OUAGADOUGOU, BURKINA FASO - Despite considerable progress made in past decades, drinking water services in Burkinabè urban areas remain heterogeneous and deficient in terms of their service coverage and reliability, infrastructure performance, and water quality. This situation is due in part to the insufficient coordination of the various actors, national and international, intervening in the drinking water sector. Their insufficient coordination, particularly in their monitoring and evaluation programs, leads to inadequate and incomplete drinking water service data. This data is crucial to drinking water development activities and service provision. Without it, actor decision-making is uninformed, which leads to resource misallocation and subsequently to reduced safe water access and increased water-borne disease incidences.
In August 2018, Initiative: Eau launched a study to address this data gap in the city of Fada N’Gourma, Burkina Faso by investigating the state of drinking water infrastructure and services in the city. The study is conducted in partnership with the National Office of Water and Sanitation (ONEA), the Public Communal Development Establishment (EPCD), the City of Fada N’Gourma, the Burkina Faso Ministry of Water and Sanitation, and the Burkina Faso Ministry of Health. The general objective of the study is to support and enable the urban drinking water development strategy of the city of Fada N’Gourma through the integrated collection, analysis, and dissemination of water, health, and infrastructure data. Specifically, this study aims to:
create a comprehensive database of a) drinking water infrastructure, b) drinking water quality, and c) water-borne disease incidence data for the city over a 9-month period;
prepare an analyzed report of the data collected and disseminate it to relevant actors responsible for water, health, and infrastructure in the city; and
inform and guide decision-making by actors in the fields of water, health, and infrastructure to direct available resources to the city’s areas of greatest need.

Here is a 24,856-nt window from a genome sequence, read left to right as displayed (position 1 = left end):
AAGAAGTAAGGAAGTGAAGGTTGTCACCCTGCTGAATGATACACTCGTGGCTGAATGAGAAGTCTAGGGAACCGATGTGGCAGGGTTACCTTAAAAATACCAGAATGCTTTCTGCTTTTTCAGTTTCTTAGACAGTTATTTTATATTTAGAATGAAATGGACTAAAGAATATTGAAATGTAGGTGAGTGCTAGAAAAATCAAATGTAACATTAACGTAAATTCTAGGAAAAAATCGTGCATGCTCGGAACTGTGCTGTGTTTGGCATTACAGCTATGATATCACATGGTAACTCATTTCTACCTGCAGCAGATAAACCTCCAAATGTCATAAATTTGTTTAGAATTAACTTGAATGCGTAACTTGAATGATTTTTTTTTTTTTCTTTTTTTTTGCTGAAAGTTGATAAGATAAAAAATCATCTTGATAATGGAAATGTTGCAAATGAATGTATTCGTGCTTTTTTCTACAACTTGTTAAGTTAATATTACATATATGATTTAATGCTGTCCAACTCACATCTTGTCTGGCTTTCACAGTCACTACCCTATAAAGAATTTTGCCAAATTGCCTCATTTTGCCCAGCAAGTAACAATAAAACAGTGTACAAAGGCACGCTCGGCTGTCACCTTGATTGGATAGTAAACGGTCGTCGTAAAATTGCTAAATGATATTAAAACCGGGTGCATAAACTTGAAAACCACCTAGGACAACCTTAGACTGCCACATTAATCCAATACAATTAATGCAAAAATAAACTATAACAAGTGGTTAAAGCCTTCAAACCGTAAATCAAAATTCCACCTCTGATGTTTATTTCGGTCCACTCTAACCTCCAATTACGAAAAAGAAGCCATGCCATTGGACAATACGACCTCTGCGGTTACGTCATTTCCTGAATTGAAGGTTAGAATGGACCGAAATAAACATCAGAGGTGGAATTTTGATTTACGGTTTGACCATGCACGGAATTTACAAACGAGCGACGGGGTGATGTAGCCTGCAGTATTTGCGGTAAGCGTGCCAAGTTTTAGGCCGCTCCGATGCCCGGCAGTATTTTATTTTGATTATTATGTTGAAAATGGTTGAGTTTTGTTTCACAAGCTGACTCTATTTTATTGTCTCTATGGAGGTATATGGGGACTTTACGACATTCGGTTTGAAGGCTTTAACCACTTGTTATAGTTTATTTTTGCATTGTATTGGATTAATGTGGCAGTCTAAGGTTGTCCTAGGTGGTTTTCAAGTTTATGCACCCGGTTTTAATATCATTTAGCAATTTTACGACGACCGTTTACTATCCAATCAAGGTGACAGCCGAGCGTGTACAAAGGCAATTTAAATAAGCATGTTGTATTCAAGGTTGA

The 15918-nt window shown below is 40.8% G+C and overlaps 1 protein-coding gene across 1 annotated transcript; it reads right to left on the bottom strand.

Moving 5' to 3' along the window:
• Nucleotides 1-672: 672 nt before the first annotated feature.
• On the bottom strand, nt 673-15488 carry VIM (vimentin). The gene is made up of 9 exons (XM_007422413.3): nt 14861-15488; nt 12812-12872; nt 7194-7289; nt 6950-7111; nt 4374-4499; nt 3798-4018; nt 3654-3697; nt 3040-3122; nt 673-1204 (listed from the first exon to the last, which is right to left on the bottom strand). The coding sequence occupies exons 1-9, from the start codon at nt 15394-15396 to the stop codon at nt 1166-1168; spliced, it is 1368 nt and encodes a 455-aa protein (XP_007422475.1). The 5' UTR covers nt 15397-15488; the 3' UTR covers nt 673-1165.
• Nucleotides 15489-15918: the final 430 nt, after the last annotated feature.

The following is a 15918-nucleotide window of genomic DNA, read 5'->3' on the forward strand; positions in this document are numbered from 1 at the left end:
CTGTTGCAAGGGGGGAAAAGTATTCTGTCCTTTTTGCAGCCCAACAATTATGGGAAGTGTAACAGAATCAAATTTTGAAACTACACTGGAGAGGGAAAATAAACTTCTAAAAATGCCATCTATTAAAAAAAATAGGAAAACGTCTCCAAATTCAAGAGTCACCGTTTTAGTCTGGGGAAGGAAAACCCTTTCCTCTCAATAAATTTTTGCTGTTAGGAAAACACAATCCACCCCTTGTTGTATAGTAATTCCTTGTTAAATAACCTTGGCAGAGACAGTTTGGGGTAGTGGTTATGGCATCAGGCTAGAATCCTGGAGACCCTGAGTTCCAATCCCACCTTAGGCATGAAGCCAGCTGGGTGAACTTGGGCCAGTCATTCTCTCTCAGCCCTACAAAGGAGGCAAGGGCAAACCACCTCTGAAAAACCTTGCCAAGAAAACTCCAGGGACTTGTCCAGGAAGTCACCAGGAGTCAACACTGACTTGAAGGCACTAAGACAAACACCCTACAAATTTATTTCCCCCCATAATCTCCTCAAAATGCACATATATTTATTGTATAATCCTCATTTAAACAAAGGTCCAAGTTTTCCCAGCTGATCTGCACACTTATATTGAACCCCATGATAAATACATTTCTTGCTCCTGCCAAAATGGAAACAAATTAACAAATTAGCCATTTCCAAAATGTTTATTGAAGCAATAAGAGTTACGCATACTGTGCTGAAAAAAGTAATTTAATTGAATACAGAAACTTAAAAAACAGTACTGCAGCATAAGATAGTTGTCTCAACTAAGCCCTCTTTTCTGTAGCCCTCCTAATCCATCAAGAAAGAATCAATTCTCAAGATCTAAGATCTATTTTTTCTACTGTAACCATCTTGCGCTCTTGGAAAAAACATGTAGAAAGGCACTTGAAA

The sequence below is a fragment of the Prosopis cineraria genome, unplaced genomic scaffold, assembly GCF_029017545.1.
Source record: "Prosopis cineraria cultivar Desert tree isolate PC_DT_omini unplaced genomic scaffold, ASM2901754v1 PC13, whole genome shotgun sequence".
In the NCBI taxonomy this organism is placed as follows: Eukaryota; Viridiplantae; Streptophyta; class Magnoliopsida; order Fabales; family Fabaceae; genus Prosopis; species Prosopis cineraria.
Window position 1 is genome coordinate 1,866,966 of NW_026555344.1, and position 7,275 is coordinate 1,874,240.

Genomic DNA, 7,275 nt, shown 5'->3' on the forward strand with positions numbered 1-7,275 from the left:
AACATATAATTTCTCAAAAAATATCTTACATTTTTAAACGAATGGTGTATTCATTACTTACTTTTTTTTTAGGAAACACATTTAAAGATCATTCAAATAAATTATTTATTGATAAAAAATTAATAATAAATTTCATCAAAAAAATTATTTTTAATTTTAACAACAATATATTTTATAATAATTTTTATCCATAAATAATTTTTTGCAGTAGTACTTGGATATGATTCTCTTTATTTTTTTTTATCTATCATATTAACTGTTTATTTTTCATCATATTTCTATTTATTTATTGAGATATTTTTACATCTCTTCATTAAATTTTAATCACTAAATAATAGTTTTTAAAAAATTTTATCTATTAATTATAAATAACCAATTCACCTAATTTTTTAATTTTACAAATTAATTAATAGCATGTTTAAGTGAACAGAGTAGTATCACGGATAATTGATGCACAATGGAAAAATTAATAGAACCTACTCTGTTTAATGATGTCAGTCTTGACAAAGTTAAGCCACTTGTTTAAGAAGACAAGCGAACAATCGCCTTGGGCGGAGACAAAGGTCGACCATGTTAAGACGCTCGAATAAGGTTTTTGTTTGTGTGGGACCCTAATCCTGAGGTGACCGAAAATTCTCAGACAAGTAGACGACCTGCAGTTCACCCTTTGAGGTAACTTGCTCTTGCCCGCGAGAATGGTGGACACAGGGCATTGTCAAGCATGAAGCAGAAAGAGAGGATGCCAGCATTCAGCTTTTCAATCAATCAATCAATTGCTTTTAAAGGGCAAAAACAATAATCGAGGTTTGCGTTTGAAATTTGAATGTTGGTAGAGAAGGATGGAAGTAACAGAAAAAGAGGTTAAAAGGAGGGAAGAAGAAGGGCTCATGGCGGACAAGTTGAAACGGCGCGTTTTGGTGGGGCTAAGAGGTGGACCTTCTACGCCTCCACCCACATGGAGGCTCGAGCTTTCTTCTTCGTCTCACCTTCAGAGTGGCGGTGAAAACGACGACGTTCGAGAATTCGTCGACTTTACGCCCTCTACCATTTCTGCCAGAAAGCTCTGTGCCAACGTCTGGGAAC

To accomplish this, we have conducted a water point inventory of all public water points in the city. From this inventory, we then selected a sample of 106 water points for water quality monitoring over a 9-month period. We are currently at the mid-point of the water quality monitoring time course, which will continue until May 2019. This report is being released at this mid-point to share observations made thus far and to offer preliminary recommendations to local actors and external development support entities. From the data collected, we have identified a number of trends and offer several data-based recommendations for drinking water service improvement and development in Fada N’Gourma, found below.
Taken together, these findings demonstrate the critical role that data must play in informing decision-making, especially at the municipal level and in developing city contexts. Armed with these data, municipal decision makers can now target available financial and human resources to the areas where they are needed most. As such, these resources become more efficient in their ability to ensure safe water access and to protect the health of the citizens of Fada N’Gourma. The full version of the report can be accessed using the buttons below.
Observations and recommendations: Performance of drinking water services
Observation 1: Over 16% of water points in the city were non-performing at the time of the inventory, with urban borehole hand-pumps and ONEA standpipes featuring the greatest absolute numbers of non-performing points.
Observation 2: There was a water point accessibility rate of change of -5.79 water points per month during the first seven time points of the water quality monitoring time course. This means that each month 5.79 water points became and remained inaccessible in the city.
Observation 3: The city features local water governance structure insufficiencies. Water point committees (WPCs) often lack the necessary financial mechanisms to ensure the availability of capital for reparations in the event of borehole hand-pump breakdown. WPCs lack the capacity to conduct and initiate routine and preventative maintenance, causing a more rapid deterioration of the useful life of a borehole hand-pump’s components.